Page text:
Pay parking to remain in Naas

PAY parking is worth about €800,000 to Naas Town Council every year and is unlikely to be done away with.

PAY parking is worth about €800,000 to Naas Town Council every year and is unlikely to be done away with.

A proposal for a temporary cessation of pay parking for a six month period was derailed by Naas Town Council.

The necessity to pay for parking in the town, coupled with the fact that no charges apply at the Tesco shopping centre in Monread, has prompted complaints from business people.

However there was little support for a bid to suspend parking or to even analyse the effects of a suspension.

The proposal came from Cllr. Seamie Moore who told a Naas Town Council meeting last week that “there is a view that Naas is non-parking town; you can’t shop or you will be clamped.”

He said the council must do so something to counteract the image of the town.

“Everywhere you go in Naas the traders are saying they want some relief; people have little money and they are afraid of getting clamped or getting a parking ticket,” he said.

(Naas Town Council does not clamp vehicles; but private car park owners employ a company which does).

Cllr. Moore said the town council is losing rates income as businesses go under and this amounts to more than pay parking is worth.

There is a really negative perception of the town and “it’s taking people to Tesco”, said Cllr. Emer McDaid.

There was trenchant opposition from Cllr. Darren Scully, who said if pay parking ceases then people will park all day on the main street “and get a bus to Dublin”.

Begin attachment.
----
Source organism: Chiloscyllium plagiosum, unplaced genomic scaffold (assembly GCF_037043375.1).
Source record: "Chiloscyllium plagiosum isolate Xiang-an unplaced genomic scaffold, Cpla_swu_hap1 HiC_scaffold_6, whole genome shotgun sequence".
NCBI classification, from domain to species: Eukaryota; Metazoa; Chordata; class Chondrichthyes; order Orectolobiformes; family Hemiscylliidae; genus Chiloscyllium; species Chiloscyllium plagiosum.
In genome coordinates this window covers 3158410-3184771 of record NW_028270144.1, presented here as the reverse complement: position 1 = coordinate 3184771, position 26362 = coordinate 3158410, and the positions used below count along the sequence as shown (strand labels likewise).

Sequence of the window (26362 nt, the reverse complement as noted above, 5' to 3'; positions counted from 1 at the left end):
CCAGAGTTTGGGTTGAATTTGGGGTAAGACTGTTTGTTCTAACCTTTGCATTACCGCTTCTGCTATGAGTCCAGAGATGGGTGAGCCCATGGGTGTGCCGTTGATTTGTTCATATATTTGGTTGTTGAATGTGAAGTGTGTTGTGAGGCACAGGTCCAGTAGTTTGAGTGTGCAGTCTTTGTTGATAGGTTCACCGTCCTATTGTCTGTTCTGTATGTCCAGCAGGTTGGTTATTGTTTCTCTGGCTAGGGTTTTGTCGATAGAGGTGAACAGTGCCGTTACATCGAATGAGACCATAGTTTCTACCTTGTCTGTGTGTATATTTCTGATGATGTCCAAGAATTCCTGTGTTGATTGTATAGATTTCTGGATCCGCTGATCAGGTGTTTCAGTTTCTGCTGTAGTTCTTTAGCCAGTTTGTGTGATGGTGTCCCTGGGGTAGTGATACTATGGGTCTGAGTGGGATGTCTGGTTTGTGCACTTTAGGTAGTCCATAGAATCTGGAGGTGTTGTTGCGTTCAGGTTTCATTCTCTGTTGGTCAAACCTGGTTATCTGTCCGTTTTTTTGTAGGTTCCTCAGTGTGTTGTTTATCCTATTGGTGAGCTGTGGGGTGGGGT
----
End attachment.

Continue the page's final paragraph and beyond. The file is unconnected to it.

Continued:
“It [suspending pay parking] won’t encourage people to come in. Some car parks are only quarter full,” he added.

He suggested the fall in business was due to other reasons such as the recession.

Mayor Willie Callaghan was also in favour of pay parking. He said business people “are their own worst enemies” by constantly talking about pay parking.

Instead, he added, they should be more pro-active in trying to get people into the town and their shops.

He said services would disappear without the income from pay parking.

Town Clerk Ken Kavanagh said parking fees and regulations ensure that careless parking does not cause obstruction. He also said pay parking reduces congestion, improves road safety and increases the turnover of on-street parking spaces.

It was introduced after extensive consultation with the community.

He also said money from pay parking goes towards road and footpath maintenance, street cleaning, litter management and public lighting.